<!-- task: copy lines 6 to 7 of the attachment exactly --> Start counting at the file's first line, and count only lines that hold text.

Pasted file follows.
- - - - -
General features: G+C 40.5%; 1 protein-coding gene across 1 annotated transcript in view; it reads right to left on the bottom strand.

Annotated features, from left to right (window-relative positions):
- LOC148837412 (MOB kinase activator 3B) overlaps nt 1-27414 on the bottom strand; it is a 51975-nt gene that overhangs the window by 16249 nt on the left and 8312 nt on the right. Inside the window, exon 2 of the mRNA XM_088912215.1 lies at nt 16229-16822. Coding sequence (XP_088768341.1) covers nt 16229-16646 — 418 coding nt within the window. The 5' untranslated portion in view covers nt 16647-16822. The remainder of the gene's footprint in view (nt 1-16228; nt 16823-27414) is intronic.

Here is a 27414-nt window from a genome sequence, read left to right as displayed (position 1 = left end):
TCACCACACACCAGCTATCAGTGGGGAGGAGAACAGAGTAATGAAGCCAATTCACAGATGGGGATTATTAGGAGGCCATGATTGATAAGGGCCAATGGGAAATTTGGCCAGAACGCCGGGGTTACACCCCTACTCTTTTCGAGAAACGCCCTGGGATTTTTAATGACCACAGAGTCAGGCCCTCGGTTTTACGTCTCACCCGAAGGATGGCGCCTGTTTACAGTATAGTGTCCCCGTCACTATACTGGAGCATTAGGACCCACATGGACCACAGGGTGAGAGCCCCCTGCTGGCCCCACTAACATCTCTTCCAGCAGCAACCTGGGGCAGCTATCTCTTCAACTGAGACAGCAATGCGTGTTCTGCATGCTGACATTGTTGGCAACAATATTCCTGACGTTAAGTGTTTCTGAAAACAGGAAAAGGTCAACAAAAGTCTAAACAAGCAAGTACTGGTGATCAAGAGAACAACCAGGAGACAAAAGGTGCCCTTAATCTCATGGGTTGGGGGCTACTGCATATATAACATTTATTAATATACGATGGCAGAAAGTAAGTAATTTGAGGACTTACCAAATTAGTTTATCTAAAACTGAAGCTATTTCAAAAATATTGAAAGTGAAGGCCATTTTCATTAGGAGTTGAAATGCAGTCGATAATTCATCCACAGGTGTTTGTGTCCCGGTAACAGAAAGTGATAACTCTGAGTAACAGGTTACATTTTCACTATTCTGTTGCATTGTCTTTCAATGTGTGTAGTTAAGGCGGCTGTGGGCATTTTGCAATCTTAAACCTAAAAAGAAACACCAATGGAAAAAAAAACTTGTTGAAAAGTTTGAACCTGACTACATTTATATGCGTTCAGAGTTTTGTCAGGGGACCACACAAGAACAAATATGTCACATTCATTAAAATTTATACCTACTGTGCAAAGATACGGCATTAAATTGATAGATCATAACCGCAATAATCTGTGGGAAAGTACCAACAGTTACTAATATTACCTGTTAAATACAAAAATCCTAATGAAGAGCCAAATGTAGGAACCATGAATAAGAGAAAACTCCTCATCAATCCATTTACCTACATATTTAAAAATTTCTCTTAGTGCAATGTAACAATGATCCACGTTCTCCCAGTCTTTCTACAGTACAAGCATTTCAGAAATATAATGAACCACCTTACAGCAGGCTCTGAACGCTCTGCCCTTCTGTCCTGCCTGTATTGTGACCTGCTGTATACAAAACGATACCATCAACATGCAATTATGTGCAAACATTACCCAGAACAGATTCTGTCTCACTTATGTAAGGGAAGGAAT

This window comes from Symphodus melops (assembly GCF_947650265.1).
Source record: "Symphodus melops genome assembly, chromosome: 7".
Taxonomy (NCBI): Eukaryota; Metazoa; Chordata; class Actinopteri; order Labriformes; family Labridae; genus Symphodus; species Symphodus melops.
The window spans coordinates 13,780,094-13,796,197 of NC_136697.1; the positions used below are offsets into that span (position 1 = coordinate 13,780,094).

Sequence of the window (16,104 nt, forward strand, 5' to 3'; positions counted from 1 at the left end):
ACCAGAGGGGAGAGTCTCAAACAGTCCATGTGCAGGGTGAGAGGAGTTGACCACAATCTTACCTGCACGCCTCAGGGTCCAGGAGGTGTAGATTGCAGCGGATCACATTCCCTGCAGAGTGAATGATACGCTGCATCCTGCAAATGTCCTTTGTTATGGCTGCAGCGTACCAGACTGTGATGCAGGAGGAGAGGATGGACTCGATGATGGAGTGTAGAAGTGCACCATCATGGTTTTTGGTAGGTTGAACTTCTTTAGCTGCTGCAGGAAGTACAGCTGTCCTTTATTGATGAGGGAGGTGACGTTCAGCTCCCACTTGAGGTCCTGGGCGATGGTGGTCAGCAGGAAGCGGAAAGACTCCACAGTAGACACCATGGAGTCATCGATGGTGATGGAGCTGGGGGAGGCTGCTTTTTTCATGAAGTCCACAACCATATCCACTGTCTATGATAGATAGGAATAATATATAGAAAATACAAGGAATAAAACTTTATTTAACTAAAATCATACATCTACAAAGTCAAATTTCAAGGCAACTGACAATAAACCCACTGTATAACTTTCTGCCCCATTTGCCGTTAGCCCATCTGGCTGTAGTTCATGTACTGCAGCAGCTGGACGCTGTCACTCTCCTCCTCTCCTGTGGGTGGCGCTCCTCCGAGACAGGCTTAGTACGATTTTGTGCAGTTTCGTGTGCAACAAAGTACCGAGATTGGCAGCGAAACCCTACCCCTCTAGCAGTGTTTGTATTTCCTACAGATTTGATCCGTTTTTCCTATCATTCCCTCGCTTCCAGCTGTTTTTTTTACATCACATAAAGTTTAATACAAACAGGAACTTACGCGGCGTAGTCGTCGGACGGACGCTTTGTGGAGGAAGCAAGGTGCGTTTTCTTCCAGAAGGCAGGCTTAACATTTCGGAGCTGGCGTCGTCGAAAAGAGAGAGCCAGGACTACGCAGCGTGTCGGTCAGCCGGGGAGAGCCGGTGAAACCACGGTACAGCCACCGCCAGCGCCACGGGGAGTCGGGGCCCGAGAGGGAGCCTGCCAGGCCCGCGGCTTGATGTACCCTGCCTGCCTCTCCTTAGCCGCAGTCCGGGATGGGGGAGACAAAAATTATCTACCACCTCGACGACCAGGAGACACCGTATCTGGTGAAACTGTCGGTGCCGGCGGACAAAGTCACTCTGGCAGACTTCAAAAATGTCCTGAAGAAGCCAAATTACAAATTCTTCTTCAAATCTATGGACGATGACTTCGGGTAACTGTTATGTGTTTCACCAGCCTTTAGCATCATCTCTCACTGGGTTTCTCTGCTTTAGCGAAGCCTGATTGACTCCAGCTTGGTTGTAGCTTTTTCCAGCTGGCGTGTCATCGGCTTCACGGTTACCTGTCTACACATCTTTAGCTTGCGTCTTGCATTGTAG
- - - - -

This window comes from Symphodus melops (assembly GCF_947650265.1).
Source record: "Symphodus melops genome assembly, chromosome: 7".